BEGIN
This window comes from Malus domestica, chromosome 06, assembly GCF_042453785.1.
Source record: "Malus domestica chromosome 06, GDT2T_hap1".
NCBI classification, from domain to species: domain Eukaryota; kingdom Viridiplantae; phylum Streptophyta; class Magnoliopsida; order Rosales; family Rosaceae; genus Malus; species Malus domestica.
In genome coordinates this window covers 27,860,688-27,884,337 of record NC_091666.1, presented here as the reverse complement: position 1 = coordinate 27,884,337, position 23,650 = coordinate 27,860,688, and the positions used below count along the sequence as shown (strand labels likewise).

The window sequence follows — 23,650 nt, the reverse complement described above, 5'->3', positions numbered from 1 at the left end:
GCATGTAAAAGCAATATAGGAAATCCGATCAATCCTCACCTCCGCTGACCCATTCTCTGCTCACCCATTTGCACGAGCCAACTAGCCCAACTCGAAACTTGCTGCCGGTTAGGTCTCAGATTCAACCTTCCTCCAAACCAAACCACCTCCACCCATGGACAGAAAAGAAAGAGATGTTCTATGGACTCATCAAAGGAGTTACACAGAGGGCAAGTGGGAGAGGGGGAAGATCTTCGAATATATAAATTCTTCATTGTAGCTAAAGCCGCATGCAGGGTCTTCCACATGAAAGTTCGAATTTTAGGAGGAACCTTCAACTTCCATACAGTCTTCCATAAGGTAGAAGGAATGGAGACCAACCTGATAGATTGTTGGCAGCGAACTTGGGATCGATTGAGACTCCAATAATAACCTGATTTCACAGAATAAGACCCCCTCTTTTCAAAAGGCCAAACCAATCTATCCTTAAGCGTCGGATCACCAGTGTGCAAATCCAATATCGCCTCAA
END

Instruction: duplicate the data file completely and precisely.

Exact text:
This window comes from Malus domestica, chromosome 06, assembly GCF_042453785.1.
Source record: "Malus domestica chromosome 06, GDT2T_hap1".
NCBI classification, from domain to species: domain Eukaryota; kingdom Viridiplantae; phylum Streptophyta; class Magnoliopsida; order Rosales; family Rosaceae; genus Malus; species Malus domestica.
In genome coordinates this window covers 27,860,688-27,884,337 of record NC_091666.1, presented here as the reverse complement: position 1 = coordinate 27,884,337, position 23,650 = coordinate 27,860,688, and the positions used below count along the sequence as shown (strand labels likewise).

The window sequence follows — 23,650 nt, the reverse complement described above, 5'->3', positions numbered from 1 at the left end:
GCATGTAAAAGCAATATAGGAAATCCGATCAATCCTCACCTCCGCTGACCCATTCTCTGCTCACCCATTTGCACGAGCCAACTAGCCCAACTCGAAACTTGCTGCCGGTTAGGTCTCAGATTCAACCTTCCTCCAAACCAAACCACCTCCACCCATGGACAGAAAAGAAAGAGATGTTCTATGGACTCATCAAAGGAGTTACACAGAGGGCAAGTGGGAGAGGGGGAAGATCTTCGAATATATAAATTCTTCATTGTAGCTAAAGCCGCATGCAGGGTCTTCCACATGAAAGTTCGAATTTTAGGAGGAACCTTCAACTTCCATACAGTCTTCCATAAGGTAGAAGGAATGGAGACCAACCTGATAGATTGTTGGCAGCGAACTTGGGATCGATTGAGACTCCAATAATAACCTGATTTCACAGAATAAGACCCCCTCTTTTCAAAAGGCCAAACCAATCTATCCTTAAGCGTCGGATCACCAGTGTGCAAATCCAATATCGCCTCAA